Amy Patricia Meade is an avid cook who says she reads cookbooks as if they were novels. Although she and her husband are American, they currently reside in Bristol, England. Amy is the author of The Marjore McClelland Mystery series, set in 1930s Connecticut. She’s also written The Rosie the Riveter Mystery titled Don’t Die Under the Apple Tree, and the Vermont Mystery Series featuring Stella and Nick Buckley. The Garden Club Murder is the second Tish Taragon Mystery.
The beginnings of The Garden Club Murder
Amy said the idea behind The Garden Club Murder occurred to her while she and her husband were living in an adult community in Wiliiamsburg, Virginia. “I noticed a man walking a little West Highland terrier who stopped periodically to let his dog relieve himself on neighborhood lawns.
“A few days later, the neighbors ‘visited’ by this dog complained to the homeowner’s association that their neatly manicured lawns were riddled with yellow patches. There was quite an uproar, but as no one knew the identity of the dog walker little could be done other than to post some ineffective ‘Keep Pets off the Grass’ signs. ”
Amy and her husband moved to England before they learned the identity of the dog they’d named ‘The Powhattan Piddler,’ but the incident served as inspiration for the victim in The Garden Club Murder, Sloane Shackleford, and his dog, Biscuit.
On aging gracefully
Amy said the book is set at the over-60 adult community of Coleton Creek. Like many adult communities, its residents are vibrant and active. “They’re working in their gardens and taking aerobic classes in the pool. In the cases of Jim Ainsley and Pepper Aviero and Orson Baggett and Zadie Morris, they’re dating and falling in love. The Abercrombies are adjusting to their new lives as grandparents and retirees. For Wren Harper, it’s dealing with the loss of a spouse. And for Jules’ friend, Mrs Wilkes, it’s feeling that you aren’t needed as much by your family any longer. I can’t disclose the what happens to these characters, but I try to leave the reader feeling that these are people whose stories aren’t finished yet. Despite some sadness, there’s still hope for them all. These people aren’t packing it in and saying the best years of their lives are over. They’re still learning about and making the best of life.”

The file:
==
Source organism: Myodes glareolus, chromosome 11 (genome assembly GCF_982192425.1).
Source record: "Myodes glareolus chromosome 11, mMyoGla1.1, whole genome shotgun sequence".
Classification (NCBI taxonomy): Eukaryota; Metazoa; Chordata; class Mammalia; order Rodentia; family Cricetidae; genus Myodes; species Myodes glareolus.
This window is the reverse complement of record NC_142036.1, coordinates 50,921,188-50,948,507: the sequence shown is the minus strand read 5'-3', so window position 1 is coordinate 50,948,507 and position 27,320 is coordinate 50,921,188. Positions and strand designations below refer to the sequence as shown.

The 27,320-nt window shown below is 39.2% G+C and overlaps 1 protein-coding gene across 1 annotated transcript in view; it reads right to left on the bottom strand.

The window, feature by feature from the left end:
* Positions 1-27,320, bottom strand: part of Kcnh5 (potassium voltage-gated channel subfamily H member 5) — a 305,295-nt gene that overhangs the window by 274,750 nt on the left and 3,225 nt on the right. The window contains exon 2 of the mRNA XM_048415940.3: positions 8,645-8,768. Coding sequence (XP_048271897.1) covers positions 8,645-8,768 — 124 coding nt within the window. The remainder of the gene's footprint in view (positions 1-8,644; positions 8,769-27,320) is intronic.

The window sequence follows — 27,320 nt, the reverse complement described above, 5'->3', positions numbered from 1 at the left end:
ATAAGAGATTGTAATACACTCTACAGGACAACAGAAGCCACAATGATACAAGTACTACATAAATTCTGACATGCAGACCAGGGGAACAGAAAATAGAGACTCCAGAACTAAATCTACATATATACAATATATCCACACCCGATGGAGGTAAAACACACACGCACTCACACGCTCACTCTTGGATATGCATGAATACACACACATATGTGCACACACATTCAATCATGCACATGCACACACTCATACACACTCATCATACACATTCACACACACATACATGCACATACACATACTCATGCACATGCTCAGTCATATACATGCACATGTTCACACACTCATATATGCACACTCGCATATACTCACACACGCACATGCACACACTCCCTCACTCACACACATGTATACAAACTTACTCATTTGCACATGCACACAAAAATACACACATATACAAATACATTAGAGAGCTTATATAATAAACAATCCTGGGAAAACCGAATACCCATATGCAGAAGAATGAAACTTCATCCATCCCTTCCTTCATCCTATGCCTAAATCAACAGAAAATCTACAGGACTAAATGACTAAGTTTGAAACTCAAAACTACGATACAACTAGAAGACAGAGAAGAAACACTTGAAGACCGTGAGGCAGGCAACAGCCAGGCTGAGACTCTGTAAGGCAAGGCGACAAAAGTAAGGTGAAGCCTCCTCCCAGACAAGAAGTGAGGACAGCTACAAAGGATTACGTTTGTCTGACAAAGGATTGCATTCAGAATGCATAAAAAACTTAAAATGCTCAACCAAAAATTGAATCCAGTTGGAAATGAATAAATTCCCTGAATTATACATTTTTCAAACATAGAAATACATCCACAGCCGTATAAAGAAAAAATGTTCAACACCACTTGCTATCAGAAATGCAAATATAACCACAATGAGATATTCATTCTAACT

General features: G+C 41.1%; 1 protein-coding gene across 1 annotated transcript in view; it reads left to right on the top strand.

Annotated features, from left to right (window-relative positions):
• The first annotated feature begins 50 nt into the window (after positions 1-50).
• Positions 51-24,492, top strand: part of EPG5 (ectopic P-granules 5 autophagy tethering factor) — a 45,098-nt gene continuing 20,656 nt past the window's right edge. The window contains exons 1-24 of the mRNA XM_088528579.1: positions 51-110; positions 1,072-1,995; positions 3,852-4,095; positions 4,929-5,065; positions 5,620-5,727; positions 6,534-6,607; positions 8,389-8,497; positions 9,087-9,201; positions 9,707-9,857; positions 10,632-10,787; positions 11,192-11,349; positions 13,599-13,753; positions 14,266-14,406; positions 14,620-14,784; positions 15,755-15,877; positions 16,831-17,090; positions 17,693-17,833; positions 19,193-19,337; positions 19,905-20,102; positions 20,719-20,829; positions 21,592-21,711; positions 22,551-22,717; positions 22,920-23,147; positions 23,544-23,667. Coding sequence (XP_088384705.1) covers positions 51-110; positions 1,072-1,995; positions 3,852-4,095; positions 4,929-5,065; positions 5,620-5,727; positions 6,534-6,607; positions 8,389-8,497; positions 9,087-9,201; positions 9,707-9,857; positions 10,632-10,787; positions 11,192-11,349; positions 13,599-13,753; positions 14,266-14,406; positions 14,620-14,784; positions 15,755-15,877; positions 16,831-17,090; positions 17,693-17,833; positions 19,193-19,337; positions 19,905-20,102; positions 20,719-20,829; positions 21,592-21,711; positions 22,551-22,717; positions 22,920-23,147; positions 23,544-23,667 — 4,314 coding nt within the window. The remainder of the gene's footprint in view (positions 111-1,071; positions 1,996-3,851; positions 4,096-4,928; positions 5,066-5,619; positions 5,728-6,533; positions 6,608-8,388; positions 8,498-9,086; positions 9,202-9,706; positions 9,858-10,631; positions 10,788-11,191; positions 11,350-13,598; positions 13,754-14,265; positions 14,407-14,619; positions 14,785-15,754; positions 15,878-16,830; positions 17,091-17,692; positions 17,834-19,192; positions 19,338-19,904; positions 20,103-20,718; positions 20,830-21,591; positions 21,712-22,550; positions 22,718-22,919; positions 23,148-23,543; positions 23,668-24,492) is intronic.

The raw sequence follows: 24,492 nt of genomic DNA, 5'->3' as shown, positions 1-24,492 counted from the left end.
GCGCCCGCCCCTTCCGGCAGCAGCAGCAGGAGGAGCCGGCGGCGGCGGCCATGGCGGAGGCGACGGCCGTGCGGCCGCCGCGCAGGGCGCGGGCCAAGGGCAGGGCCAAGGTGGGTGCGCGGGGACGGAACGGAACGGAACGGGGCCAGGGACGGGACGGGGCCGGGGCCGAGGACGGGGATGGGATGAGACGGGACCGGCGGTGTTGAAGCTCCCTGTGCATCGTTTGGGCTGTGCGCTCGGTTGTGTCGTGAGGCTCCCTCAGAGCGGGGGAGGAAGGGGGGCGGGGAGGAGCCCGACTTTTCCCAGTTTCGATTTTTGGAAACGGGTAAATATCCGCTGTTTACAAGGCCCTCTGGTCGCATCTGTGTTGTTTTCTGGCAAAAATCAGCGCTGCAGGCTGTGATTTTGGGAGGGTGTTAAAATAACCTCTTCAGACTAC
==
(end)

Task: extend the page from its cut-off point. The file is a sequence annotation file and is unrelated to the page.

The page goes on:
The challenge of setting
While writing this book, Amy said she gave herself the challenge of describing the gardens contending for top prize. She wanted the gardens to reflect the personalities of the gardeners tending them, so she included a modern garden with pampas grass and a wall cascade, an English cottage garden, a Colonial garden, a wildflower garden with trees and a small pond, and an evergreen garden. “What I tried to do was not just describe the plants in terms of appearance, but by texture, smell, and the ambiance created so that the reader is transported to these gardens in every sense.”
A foodie at heart
“I love coming up with menus and dishes for the Tish Tarragon series. Cookin’ the Books, the first in the series saw Tish preparing a banquet meal for a library fundraiser, so it included lots of pun-filled menu items: For Whom the Vegan Stuffed Bell Pepper Tolls, Edgar Allen Poe-lenta, the Prime Rib of Miss Jean Brody. The Garden Club Murder features a The Secret Garden inspired luncheon, so there are far fewer puns, but there is a classic English tea/picnic menu finished off with a trio of floral scented cakes.”
Amy said she prepares the menu items at home before writing the book so she can share the recipes on her blog. “That’s probably my husband’s favorite part of the process! Although the first two books in the Tish Tarragon series do not include recipes, I’m pleased to announce that Tish #3, which is set at Christmas, will include two Tish recipes that readers can try at home.”